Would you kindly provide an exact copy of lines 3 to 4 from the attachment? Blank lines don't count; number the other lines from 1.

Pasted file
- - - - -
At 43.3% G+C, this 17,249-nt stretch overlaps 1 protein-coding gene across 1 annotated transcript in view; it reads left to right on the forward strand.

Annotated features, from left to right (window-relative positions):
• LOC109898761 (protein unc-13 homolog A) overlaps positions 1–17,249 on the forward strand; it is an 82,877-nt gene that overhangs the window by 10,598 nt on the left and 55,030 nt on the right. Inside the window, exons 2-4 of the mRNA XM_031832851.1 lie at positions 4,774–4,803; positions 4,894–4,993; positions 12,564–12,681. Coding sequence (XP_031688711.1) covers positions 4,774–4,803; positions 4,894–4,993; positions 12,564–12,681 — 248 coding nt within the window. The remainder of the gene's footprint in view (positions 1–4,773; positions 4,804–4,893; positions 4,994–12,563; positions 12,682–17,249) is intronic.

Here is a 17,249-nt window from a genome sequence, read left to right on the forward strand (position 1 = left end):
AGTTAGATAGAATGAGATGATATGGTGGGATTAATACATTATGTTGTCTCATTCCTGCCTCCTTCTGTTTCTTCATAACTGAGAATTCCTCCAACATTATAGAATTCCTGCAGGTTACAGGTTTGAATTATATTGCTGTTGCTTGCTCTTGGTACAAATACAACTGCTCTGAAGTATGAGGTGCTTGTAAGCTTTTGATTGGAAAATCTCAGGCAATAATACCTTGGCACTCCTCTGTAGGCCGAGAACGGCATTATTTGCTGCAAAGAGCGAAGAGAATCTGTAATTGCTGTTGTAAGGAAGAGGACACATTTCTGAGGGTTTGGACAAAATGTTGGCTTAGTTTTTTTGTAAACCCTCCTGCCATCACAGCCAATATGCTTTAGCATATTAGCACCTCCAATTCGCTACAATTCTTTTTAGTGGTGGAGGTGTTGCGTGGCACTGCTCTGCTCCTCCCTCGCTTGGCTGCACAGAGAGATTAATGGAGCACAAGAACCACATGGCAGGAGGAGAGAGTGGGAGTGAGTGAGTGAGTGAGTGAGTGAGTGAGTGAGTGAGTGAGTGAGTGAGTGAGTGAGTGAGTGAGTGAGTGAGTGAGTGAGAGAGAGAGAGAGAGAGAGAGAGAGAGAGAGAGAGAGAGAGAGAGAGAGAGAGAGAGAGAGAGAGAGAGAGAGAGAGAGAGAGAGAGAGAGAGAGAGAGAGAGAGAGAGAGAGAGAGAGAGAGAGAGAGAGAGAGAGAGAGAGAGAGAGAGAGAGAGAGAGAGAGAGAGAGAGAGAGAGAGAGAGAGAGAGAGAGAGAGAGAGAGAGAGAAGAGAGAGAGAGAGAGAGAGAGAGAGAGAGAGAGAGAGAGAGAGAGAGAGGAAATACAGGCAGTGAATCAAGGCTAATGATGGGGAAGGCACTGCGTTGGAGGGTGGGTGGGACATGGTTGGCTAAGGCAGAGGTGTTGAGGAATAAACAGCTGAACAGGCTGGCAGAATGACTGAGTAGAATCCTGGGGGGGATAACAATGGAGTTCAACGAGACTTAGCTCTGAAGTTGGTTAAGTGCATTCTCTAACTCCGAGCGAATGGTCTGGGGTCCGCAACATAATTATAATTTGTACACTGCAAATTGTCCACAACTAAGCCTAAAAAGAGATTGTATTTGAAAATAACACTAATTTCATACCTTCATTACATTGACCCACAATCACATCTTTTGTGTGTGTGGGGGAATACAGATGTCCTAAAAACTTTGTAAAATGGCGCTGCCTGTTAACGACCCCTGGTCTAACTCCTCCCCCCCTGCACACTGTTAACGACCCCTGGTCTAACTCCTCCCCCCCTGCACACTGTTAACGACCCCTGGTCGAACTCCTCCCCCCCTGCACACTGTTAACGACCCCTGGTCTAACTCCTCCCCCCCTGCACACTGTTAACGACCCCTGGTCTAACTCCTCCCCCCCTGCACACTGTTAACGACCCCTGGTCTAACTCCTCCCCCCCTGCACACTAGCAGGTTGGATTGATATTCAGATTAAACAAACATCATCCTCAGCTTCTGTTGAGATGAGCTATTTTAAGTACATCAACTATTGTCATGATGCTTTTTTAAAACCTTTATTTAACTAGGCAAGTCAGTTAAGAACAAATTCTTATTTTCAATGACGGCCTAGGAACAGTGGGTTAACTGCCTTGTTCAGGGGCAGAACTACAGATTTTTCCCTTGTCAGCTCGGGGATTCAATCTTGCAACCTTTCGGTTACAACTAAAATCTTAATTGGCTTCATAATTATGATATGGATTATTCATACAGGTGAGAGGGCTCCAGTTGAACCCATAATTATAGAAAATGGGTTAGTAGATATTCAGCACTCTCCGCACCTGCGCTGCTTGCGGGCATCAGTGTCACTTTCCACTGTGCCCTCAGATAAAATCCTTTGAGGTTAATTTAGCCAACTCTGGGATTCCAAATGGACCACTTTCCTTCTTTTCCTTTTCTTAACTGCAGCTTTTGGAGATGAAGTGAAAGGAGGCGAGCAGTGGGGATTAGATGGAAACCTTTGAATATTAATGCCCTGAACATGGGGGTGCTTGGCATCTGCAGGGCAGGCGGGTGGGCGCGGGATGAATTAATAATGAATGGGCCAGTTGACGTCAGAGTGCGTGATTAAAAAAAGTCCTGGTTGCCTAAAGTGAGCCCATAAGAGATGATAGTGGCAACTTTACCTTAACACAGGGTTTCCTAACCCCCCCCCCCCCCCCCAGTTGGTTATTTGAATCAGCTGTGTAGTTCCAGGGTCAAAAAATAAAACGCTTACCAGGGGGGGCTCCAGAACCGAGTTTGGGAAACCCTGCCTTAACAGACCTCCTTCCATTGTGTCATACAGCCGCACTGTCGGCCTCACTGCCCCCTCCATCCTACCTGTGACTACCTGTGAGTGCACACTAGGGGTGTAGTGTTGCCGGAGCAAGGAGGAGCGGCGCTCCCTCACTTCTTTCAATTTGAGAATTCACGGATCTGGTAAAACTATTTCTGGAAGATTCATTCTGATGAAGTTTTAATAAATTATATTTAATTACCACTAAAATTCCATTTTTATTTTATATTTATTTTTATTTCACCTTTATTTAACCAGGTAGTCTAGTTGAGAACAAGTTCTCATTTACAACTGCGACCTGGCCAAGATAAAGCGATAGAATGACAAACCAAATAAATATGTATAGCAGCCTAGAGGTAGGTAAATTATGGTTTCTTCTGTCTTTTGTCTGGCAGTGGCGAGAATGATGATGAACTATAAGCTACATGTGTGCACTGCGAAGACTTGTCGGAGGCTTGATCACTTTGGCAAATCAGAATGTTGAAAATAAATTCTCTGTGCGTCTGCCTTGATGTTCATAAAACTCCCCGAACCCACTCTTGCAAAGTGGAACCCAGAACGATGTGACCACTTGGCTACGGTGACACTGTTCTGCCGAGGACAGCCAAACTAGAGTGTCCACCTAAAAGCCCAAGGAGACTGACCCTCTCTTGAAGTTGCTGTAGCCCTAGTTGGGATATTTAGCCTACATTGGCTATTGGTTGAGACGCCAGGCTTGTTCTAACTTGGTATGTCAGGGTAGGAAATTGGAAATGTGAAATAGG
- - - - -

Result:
• LOC109898761 (protein unc-13 homolog A) overlaps positions 1–17,249 on the forward strand; it is an 82,877-nt gene that overhangs the window by 10,598 nt on the left and 55,030 nt on the right. Inside the window, exons 2-4 of the mRNA XM_031832851.1 lie at positions 4,774–4,803; positions 4,894–4,993; positions 12,564–12,681. Coding sequence (XP_031688711.1) covers positions 4,774–4,803; positions 4,894–4,993; positions 12,564–12,681 — 248 coding nt within the window. The remainder of the gene's footprint in view (positions 1–4,773; positions 4,804–4,893; positions 4,994–12,563; positions 12,682–17,249) is intronic.

Here is a 17,249-nt window from a genome sequence, read left to right on the forward strand (position 1 = left end):